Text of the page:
Why should we take this into account? Well, why not? A Porsche like a 911R, a 918 Spyder, and many others are all defined by their design and especially by their rarity. Why shouldn’t this be the same for the other models, even if their rarity isn’t the same?
The Porsche 993 was equal to 3062, which means there was one Porsche 911 type 993 produced worldwide for every 3062 other vehicles that were manufactured. Given that this rarity index is compared with world production, what’s striking is that a 991 MKI has a rarity index as high as a 993, which is an additional reason for the 991 MKI’s rating remaining incredibly static. In addition to the part that a breakthrough has played, the 991 MKI benefits from a very good bid/offer ratio in favour of the seller.

6 – Current ratings aren’t part of a bubble that’s ready to burst

Porsche 911 Type 930 Turbo Coupe de 1986
Porsche 911 Type 930 Turbo Coupe from 1986

The famous bubble referred to by various specialist magazines never really existed except for some rarer models. Also, it doesn’t make sense to talk about a bubble when the rating is three times higher than it was after the bubble burst. These are Classic and exceptional cars like the GT2, GT3 and GT3 RS and, more recently, the sizzling 911R (991), whose rating soared a few weeks after its arrival. Many of these exceptional vehicles have seen their ratings fall slightly over the past year but are still much higher than a few years ago.
The current prices of 996 and 997 models are referred to today as market prices. Even Flat6, the reference magazine for Porsche fans, noted in its May 2017 edition: “All this leads us to think that we’re definitely going through a calm phase where the bubble isn’t collapsing or bursting”…. “You’ll notice that several generations are still on the up, slowly but surely, especially in relation to recent 996s and 997s.”
The Classic has never been influenced by this “speculative bubble”, neither have the models that 911 and Co calls the “modern-timers” (996 and 997). While some exceptional cars have seen their ratings return to more realistic levels that are nonetheless still high, the ratings for all other models of 911 have remained stable or increased slightly over the past year.


None of these factors should be considered in isolation as they all contribute to the current and future trends of the Porsche 911 rating.
Unless we have a global financial crisis, the 911’s rating is unlikely to decline over the next few years. Depending on the model, there are bound to be fluctuations but the rating will always end up at a level close to current ratings or even higher.
Also, these factors aren’t the only ones influencing the rating. If we were able to quantify such a thing, we could link the rating to the preferences of Porsche fans. It’s true that they widely preferred the 997 over the 996, which was long regarded as the 911’s poor sister. In any case, individual preferences could even differ for the same model depending on what’s motivating a Porsche fan to buy. A track racing enthusiast will appreciate a 997 MKII more for its auto-PDK gearbox, whereas those who prefer to use their Porsche for cruising around with the wind in their hair and a purring motor will prefer the 997 MKI, which has a pleasant and more sophisticated tone than the MKII, even if you don’t have as fast a Tiptronic transmission.

porsche 911 996 generation price

The Terminology of Porsche Models

Air-Cooled: 911s through the late 1990s had air-cooled engines, which ran air over the engine oil to cool the engine rather than using a water-based radiator. These engines are generally simpler, lighter and sound better than newer water-cooled engines, and vehicles with them are highly valued by Porsche purists. Porsche replaced them with water-cooled engines for better performance, better reliability, and to meet modern emissions standards.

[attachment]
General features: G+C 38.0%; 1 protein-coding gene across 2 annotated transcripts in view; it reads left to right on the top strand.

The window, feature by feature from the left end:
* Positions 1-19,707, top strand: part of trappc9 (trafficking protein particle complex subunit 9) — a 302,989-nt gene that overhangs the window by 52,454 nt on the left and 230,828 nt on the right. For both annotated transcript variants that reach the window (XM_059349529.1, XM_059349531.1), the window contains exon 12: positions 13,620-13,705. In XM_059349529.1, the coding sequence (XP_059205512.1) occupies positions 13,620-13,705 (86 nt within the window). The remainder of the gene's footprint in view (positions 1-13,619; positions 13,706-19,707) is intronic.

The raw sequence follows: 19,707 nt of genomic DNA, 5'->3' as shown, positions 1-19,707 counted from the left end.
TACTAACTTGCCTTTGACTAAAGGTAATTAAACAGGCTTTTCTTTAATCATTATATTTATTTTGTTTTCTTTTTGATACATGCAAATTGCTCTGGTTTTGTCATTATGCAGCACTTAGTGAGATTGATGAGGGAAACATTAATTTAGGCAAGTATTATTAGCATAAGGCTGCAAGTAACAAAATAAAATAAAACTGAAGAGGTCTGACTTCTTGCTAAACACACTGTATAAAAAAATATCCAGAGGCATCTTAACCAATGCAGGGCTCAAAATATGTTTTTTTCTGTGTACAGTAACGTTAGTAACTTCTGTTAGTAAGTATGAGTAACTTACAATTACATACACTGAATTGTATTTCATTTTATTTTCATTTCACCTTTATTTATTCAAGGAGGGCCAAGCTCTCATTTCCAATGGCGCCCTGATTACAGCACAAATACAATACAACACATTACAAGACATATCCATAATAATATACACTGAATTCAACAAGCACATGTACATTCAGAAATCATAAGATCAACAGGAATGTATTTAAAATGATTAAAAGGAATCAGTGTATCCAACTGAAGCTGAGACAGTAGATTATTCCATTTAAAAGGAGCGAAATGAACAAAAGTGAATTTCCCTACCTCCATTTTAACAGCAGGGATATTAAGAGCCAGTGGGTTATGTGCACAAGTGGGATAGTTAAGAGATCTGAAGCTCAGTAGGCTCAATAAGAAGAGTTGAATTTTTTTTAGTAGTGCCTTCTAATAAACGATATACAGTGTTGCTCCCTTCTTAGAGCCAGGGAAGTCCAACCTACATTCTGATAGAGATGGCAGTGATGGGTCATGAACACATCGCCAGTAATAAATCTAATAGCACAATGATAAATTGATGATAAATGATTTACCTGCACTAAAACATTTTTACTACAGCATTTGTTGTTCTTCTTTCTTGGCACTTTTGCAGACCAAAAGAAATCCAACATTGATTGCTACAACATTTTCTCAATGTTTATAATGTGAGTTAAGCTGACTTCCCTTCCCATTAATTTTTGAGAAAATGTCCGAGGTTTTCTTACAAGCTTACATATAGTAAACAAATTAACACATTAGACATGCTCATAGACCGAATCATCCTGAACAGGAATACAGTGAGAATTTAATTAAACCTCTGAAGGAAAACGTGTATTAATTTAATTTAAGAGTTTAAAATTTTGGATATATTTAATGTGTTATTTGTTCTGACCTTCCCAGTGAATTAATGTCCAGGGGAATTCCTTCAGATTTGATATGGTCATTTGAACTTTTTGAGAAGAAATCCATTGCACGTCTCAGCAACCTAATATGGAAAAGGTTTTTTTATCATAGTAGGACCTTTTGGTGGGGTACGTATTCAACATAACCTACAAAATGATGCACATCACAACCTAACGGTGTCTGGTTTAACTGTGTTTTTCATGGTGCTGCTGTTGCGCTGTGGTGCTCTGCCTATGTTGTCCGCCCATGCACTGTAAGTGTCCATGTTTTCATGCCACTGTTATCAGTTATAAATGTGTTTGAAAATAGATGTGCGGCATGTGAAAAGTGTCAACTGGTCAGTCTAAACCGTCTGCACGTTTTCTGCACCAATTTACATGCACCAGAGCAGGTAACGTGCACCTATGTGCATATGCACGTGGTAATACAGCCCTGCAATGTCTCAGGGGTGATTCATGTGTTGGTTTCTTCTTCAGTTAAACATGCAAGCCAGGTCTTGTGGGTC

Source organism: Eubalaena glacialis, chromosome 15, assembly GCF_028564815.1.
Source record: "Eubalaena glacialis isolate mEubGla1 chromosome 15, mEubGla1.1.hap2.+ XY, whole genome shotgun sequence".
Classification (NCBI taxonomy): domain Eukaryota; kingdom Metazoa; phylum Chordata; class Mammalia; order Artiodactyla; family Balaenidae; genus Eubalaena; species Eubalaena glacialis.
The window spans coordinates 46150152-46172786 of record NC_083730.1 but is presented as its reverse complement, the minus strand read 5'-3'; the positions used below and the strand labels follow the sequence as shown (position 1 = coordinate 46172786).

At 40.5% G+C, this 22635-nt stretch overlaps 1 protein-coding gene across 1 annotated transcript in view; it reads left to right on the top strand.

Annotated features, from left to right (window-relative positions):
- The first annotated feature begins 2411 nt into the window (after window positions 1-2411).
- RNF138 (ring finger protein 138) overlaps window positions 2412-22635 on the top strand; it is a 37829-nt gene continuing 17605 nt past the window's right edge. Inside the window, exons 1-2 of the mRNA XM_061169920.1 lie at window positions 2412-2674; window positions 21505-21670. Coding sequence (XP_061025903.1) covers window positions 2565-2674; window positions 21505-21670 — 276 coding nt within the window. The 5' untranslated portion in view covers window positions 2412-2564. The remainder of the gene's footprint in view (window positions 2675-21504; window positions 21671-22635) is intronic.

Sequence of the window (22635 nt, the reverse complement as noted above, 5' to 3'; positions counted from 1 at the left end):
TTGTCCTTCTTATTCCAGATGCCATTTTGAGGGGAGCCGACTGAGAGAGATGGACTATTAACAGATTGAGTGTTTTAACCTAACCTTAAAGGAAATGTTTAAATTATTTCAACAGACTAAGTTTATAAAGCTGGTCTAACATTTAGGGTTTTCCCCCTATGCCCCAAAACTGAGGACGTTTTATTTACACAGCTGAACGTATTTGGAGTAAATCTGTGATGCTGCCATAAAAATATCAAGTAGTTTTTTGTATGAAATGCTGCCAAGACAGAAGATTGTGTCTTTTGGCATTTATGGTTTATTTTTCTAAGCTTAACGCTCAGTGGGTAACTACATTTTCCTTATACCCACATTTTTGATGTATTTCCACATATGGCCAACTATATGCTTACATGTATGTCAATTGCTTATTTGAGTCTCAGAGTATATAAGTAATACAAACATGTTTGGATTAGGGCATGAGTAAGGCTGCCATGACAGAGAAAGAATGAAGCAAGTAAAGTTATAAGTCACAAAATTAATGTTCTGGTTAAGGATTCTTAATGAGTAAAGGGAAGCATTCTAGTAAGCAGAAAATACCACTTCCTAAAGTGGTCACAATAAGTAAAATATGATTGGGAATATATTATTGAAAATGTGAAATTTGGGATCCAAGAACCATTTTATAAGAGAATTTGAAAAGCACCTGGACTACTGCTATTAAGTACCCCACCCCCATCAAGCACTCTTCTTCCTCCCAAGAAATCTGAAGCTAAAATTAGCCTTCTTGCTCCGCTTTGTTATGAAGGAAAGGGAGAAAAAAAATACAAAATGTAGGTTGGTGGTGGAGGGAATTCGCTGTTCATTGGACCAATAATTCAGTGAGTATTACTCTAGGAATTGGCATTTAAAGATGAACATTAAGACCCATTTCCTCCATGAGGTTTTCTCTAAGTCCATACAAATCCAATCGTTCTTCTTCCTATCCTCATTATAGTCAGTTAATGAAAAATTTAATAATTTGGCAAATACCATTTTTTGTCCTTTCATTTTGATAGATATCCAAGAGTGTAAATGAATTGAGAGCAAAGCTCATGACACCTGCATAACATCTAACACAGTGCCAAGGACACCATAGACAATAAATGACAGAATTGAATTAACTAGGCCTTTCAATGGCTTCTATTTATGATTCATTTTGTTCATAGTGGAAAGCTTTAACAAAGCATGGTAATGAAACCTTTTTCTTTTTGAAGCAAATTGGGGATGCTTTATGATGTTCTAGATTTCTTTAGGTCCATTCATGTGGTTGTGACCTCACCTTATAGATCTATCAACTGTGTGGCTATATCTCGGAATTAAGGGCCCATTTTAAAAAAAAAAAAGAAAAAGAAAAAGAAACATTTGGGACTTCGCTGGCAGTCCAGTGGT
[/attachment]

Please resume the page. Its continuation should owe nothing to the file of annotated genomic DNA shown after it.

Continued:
Base MSRP: This is the starting point for negotiations. A common term, but worth reiterating here; Porsche’s option tree is notoriously large and steeply-priced.
Boxer Engine: An internal combustion engine with horizontally-opposed pistons, used most commonly by Porsche and Subaru. It helps to lower the car’s center of gravity. Production is usually more expensive than a V-shaped engine, however, which is why it is used less commonly.
Carrera: “Race” in Spanish. Porsche initially used the term to celebrate class wins in Mexico’s Carrera Panamericana in the 1950s. Porsche has used the term over the decades to designate racing-oriented models, or to make base models sound more racing-oriented.
PDK: Short for Porsche Doppelkupplunggetriebe, or “Porsche dual clutch gearbox.” Known for its exceptionally quick shifts. It is the only transmission choice on top-tier 911s, as well as on all Panameras.
RS: Stands for “rennsport,” which means “racing” in German.
Targa: A retro body style that is part coupe, part convertible. The top roof panel retracts, but a distinctive roll bar remains in place. Porsche started offering it in the 1960s when it was feared the U.S. might outlaw convertibles for safety reasons.
Tiptronic: An automatic transmission with a manual shifting mode.
Turbo: The term “Turbo” originally designated a turbocharged engine. Now that almost every Porsche is turbocharged, “turbo” means a powerful, high-performance version of that particular model.


Buying Guide

Porsche Cars:

718 Cayman

porsche cayman


The 718 Cayman is Porsche’s entry-level sports car. It’s a two-door, two-seater, mid-engined coupe. With its exquisite balance and handling, it’s recognized as one of the best driver’s cars on the market; it’s the gold standard other automakers benchmark against. The fourth generation starting in 2016 moved from flat-six engines to higher-performing boxer-fours. Nearly every 718 model can be fitted with a six-speed manual transmission or a seven-speed dual-clutch gearbox.

The base Cayman uses a 2.0-liter four-cylinder with 300 horsepower. Bumping up to the Cayman S ($71,900) gets you a 2.5-liter four-pot putting out 350 hp. The Cayman T ($68,900) is a pared down, driver-oriented version of the base model. The Cayman GTS 4.0 ($86,800) and Cayman GT4 ($100,200) performance models both use naturally-aspirated boxer-six engines. The latter has a wing and 20 more horsepower, up to 414 hp.